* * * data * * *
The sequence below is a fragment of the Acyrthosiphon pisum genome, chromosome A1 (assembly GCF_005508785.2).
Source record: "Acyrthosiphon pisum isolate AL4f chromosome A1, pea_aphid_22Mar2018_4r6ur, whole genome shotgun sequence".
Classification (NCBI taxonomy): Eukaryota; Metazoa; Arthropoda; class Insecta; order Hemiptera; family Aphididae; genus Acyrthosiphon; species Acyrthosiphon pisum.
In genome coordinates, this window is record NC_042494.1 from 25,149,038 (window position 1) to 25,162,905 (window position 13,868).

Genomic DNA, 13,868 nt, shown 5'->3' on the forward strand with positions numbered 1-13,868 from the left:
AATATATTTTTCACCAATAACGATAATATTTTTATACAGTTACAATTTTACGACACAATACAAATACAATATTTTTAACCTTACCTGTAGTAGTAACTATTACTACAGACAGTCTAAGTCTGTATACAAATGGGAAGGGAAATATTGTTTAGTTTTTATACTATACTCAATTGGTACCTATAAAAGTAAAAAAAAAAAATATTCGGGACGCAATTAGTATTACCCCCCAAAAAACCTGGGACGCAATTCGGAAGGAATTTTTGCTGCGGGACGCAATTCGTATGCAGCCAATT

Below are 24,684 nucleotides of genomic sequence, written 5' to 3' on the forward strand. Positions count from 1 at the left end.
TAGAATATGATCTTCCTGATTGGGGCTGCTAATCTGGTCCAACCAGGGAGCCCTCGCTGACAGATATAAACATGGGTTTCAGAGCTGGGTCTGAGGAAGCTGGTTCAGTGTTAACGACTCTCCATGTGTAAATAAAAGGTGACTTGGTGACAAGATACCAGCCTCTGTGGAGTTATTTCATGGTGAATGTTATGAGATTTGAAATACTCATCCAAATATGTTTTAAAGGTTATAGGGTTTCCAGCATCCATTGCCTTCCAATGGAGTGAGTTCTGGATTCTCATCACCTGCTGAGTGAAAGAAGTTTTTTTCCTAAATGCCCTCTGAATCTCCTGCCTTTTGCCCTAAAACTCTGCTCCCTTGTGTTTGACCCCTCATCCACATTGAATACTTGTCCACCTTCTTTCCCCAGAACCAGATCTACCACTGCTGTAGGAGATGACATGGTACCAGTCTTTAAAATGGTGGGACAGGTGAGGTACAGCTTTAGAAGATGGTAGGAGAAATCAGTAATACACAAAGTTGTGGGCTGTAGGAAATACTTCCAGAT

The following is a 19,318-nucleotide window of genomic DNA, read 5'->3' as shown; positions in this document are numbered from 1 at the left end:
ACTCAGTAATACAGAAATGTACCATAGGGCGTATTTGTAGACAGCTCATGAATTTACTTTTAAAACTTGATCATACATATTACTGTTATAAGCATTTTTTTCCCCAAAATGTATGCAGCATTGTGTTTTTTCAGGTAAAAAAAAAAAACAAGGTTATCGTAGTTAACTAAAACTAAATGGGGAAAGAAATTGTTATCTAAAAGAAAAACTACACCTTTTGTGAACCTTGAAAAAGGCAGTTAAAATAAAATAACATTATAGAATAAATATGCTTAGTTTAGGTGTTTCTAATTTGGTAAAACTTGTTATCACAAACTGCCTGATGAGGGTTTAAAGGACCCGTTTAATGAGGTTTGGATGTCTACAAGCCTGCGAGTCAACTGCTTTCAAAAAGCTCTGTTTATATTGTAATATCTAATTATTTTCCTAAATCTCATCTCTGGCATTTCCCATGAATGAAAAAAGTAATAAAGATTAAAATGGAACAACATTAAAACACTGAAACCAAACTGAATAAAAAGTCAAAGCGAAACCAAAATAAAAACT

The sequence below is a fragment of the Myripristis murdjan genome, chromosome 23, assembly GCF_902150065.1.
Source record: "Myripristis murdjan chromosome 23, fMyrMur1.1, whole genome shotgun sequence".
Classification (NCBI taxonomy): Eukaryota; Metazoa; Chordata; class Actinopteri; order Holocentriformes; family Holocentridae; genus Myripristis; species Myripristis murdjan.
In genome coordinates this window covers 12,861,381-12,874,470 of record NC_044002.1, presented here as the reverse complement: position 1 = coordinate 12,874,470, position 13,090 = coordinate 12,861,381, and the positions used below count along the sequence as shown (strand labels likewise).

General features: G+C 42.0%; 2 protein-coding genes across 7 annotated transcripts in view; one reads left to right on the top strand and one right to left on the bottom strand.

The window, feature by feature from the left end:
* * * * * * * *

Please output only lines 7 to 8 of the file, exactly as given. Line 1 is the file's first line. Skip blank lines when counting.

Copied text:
Below are 24,684 nucleotides of genomic sequence, written 5' to 3' on the forward strand. Positions count from 1 at the left end.
TAGAATATGATCTTCCTGATTGGGGCTGCTAATCTGGTCCAACCAGGGAGCCCTCGCTGACAGATATAAACATGGGTTTCAGAGCTGGGTCTGAGGAAGCTGGTTCAGTGTTAACGACTCTCCATGTGTAAATAAAAGGTGACTTGGTGACAAGATACCAGCCTCTGTGGAGTTATTTCATGGTGAATGTTATGAGATTTGAAATACTCATCCAAATATGTTTTAAAGGTTATAGGGTTTCCAGCATCCATTGCCTTCCAATGGAGTGAGTTCTGGATTCTCATCACCTGCTGAGTGAAAGAAGTTTTTTTCCTAAATGCCCTCTGAATCTCCTGCCTTTTGCCCTAAAACTCTGCTCCCTTGTGTTTGACCCCTCATCCACATTGAATACTTGTCCACCTTCTTTCCCCAGAACCAGATCTACCACTGCTGTAGGAGATGACATGGTACCAGTCTTTAAAATGGTGGGACAGGTGAGGTACAGCTTTAGAAGATGGTAGGAGAAATCAGTAATACACAAAGTTGTGGGCTGTAGGAAATACTTCCAGAT